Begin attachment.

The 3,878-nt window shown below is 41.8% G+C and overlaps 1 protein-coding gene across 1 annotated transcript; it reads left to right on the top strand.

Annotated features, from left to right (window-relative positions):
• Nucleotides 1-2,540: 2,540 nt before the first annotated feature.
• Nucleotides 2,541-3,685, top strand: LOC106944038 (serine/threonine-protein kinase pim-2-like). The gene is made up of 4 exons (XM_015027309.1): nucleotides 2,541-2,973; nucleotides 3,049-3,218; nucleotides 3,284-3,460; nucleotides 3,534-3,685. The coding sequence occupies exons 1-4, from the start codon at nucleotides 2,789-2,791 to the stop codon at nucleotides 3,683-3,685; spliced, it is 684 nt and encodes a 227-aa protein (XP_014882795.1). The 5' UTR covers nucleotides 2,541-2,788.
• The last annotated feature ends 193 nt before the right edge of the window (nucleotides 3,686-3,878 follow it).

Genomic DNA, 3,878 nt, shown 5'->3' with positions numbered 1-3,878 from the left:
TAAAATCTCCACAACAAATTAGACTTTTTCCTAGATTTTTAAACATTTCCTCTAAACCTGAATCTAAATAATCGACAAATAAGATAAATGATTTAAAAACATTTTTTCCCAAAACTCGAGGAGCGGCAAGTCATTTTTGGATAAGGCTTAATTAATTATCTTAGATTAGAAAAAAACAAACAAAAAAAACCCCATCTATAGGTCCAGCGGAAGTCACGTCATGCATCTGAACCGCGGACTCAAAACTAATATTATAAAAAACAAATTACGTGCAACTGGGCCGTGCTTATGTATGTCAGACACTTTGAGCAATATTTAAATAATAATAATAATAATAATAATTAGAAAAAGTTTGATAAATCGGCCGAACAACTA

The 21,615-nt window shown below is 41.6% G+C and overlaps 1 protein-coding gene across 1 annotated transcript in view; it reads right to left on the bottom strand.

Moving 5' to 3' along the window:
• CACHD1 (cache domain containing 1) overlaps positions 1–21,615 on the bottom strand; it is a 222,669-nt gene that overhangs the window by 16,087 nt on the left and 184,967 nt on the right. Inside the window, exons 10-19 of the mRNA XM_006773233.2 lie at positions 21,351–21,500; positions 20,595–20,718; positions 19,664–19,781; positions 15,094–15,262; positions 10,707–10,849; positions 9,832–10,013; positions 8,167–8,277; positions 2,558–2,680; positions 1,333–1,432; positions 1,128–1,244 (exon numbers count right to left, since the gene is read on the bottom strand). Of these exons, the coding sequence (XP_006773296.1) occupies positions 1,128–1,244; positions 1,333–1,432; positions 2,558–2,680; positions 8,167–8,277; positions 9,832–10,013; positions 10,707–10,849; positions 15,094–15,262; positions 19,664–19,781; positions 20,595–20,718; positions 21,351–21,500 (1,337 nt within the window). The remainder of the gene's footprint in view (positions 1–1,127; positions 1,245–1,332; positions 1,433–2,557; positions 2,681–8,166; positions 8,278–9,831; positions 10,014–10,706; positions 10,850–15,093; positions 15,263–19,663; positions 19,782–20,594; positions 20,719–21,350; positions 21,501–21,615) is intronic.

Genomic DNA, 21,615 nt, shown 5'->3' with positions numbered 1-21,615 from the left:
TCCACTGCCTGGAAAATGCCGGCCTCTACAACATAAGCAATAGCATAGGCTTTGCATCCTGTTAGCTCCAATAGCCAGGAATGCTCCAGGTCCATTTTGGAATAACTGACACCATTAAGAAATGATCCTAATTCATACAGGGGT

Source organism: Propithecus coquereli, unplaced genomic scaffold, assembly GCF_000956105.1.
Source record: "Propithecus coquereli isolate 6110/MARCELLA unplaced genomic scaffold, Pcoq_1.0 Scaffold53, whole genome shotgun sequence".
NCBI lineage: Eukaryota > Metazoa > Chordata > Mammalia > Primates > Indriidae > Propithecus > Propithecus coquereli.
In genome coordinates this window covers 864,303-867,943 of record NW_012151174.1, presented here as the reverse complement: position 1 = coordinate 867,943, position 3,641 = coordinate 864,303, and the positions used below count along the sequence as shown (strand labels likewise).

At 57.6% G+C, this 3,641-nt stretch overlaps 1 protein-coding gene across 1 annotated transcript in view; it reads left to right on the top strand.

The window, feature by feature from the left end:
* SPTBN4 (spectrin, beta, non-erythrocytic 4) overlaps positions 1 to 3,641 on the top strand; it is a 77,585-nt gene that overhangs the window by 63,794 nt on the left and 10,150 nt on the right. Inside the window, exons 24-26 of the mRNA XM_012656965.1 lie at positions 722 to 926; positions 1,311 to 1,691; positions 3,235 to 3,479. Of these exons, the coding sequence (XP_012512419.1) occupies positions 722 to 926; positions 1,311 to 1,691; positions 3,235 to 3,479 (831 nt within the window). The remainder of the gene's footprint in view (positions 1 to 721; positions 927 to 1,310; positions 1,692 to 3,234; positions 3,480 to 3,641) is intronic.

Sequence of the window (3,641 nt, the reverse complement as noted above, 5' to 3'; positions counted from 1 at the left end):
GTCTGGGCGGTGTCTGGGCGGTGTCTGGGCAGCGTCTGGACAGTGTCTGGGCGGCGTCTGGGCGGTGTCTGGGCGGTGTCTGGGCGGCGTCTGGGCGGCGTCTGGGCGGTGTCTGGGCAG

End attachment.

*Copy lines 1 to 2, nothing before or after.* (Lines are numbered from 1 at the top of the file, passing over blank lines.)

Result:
The 3,878-nt window shown below is 41.8% G+C and overlaps 1 protein-coding gene across 1 annotated transcript; it reads left to right on the top strand.

Annotated features, from left to right (window-relative positions):